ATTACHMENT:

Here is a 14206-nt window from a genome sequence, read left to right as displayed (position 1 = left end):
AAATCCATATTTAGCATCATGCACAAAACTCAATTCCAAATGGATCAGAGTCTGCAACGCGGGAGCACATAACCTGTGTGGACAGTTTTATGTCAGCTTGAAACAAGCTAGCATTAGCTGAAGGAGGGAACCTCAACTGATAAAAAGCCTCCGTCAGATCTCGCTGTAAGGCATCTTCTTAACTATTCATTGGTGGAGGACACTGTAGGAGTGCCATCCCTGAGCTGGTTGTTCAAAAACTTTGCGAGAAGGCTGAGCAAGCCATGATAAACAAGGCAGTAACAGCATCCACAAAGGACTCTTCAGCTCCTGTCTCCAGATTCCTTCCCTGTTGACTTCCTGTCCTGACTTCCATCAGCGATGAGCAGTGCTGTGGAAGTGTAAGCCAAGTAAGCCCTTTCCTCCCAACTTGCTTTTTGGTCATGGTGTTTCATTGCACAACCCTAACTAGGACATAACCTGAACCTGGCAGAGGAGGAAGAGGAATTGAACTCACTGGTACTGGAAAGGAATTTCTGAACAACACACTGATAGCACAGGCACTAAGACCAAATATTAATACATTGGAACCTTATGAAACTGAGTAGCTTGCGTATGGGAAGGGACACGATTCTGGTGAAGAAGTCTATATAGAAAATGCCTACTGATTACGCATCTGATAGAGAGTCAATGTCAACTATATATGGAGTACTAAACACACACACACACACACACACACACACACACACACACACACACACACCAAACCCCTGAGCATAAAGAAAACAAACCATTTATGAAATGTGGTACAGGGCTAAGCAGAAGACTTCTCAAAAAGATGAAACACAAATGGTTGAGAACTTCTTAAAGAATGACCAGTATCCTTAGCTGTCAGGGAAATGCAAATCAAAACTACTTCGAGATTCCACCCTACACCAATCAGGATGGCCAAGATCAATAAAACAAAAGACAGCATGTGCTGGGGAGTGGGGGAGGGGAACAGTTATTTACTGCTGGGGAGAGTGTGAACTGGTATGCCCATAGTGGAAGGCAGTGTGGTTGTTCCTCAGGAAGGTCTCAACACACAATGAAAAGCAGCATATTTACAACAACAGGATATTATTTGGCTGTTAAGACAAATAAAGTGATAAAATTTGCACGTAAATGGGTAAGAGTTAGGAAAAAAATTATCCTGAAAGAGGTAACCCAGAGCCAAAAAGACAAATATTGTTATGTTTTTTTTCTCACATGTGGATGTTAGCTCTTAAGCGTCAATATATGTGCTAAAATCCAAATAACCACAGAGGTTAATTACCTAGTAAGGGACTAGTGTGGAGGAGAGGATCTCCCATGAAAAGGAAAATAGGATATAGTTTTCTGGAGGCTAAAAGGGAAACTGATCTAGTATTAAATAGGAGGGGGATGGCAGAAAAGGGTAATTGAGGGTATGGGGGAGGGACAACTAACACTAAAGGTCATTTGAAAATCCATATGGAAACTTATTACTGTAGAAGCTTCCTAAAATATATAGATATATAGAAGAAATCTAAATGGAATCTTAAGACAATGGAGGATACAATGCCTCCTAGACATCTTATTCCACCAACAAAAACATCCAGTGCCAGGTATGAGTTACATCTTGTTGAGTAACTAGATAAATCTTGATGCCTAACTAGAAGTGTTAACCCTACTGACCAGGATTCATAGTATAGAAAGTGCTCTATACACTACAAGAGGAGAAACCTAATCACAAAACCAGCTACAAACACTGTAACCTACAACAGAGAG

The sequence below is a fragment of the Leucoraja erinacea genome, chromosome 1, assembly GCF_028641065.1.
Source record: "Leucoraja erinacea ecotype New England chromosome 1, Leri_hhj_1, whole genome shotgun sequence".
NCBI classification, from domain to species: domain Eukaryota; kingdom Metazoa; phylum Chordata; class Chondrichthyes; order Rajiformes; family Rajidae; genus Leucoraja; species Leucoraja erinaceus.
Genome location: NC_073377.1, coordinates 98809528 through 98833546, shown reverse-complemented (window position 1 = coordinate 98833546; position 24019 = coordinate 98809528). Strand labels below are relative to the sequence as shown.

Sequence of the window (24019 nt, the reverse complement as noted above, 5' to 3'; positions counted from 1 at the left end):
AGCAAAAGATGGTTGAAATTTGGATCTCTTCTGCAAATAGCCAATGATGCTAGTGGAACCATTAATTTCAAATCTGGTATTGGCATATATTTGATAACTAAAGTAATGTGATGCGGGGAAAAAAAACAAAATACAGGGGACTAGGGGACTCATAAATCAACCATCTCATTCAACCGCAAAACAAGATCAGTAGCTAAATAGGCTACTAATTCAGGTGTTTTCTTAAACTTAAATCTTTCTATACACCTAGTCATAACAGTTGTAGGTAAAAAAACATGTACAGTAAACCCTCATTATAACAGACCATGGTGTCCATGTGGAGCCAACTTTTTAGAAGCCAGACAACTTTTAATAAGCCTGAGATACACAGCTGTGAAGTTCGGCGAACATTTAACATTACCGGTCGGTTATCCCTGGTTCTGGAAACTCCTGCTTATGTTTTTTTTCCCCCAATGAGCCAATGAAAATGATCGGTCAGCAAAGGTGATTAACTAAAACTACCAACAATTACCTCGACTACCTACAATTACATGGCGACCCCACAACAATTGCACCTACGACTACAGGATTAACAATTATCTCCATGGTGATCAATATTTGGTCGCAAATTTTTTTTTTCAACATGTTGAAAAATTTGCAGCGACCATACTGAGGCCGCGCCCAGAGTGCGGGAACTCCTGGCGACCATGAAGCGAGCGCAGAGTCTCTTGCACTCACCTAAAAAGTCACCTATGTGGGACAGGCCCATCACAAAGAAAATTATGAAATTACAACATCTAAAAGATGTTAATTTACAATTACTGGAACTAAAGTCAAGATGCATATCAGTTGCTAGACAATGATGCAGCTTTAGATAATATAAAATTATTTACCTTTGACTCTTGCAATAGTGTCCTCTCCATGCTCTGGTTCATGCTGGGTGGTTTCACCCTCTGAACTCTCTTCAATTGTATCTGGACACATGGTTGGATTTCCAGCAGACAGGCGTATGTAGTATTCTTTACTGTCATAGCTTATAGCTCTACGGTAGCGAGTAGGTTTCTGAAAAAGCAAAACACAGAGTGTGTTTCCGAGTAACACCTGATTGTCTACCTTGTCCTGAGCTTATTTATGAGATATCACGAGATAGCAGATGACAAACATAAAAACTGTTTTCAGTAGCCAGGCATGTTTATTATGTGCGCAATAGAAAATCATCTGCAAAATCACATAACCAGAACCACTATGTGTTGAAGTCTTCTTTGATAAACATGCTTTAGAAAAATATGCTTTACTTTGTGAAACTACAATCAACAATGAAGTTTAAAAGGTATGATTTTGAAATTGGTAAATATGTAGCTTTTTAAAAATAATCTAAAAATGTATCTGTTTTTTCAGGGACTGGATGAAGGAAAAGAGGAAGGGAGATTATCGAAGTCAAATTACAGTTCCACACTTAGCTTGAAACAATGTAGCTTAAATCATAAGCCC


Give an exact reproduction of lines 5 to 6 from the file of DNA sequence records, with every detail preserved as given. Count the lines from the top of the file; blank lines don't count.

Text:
NCBI classification, from domain to species: domain Eukaryota; kingdom Metazoa; phylum Chordata; class Chondrichthyes; order Rajiformes; family Rajidae; genus Leucoraja; species Leucoraja erinaceus.
Genome location: NC_073377.1, coordinates 98809528 through 98833546, shown reverse-complemented (window position 1 = coordinate 98833546; position 24019 = coordinate 98809528). Strand labels below are relative to the sequence as shown.